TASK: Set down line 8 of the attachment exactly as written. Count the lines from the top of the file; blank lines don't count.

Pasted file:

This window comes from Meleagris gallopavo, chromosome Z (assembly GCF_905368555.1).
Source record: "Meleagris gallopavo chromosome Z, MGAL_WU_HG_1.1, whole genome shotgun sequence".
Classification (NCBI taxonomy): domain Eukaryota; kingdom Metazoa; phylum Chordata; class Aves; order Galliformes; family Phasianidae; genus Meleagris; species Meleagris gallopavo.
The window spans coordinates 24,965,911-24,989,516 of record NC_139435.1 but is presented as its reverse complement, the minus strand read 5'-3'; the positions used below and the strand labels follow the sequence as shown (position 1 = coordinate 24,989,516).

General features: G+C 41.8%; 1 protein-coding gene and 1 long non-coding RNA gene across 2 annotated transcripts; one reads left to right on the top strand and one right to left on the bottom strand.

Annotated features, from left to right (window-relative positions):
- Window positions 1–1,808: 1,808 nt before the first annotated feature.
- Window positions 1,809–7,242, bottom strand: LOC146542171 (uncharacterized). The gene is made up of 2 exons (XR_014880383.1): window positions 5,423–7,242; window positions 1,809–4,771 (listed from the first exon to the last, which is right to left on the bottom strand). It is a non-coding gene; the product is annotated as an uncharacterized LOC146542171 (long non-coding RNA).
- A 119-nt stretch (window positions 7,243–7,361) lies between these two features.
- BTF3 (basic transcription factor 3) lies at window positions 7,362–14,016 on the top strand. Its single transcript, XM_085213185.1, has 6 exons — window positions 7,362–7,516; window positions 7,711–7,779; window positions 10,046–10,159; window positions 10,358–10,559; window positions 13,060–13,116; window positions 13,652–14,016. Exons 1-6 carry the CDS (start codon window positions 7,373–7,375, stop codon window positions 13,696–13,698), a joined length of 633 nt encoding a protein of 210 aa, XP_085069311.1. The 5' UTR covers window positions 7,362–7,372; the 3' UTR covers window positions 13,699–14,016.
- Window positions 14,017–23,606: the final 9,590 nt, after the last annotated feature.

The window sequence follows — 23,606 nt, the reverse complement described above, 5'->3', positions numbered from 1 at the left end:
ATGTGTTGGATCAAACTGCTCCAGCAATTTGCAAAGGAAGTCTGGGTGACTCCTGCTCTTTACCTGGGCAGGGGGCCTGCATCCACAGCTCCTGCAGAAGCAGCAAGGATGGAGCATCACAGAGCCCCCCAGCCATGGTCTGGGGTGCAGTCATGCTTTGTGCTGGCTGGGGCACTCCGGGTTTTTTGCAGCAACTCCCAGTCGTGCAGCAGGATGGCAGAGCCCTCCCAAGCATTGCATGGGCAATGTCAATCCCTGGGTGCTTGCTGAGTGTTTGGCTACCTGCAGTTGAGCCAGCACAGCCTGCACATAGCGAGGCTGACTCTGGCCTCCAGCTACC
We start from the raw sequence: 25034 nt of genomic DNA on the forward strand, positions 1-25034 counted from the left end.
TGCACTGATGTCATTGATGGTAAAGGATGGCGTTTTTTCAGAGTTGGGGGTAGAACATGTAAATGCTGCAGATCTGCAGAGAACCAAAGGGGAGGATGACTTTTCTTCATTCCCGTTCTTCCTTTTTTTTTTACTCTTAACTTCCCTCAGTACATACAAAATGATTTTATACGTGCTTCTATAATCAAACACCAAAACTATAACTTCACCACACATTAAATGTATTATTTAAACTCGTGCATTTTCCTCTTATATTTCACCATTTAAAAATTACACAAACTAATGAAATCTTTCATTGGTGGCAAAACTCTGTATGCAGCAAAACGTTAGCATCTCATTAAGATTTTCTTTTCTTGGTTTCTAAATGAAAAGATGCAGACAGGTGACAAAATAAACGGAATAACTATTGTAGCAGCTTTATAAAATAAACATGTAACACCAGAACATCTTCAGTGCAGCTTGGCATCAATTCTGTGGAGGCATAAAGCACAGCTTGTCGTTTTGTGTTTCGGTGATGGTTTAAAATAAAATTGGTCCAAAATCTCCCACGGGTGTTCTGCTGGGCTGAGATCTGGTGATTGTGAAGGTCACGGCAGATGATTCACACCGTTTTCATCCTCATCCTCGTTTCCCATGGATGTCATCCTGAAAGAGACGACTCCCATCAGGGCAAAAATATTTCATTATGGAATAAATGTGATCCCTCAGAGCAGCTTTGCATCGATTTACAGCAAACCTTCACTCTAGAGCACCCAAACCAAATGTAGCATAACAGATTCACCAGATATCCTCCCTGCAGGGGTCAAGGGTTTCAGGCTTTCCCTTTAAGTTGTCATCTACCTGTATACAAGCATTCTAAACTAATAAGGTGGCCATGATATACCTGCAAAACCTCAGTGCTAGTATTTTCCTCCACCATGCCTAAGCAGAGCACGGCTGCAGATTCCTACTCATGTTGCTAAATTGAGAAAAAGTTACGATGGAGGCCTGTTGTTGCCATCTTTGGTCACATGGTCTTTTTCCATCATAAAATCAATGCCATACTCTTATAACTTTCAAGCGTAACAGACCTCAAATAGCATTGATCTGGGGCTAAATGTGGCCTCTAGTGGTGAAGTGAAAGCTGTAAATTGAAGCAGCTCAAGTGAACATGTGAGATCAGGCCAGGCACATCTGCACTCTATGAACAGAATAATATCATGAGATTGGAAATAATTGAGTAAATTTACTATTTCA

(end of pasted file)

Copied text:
- Window positions 1,809–7,242, bottom strand: LOC146542171 (uncharacterized). The gene is made up of 2 exons (XR_014880383.1): window positions 5,423–7,242; window positions 1,809–4,771 (listed from the first exon to the last, which is right to left on the bottom strand). It is a non-coding gene; the product is annotated as an uncharacterized LOC146542171 (long non-coding RNA).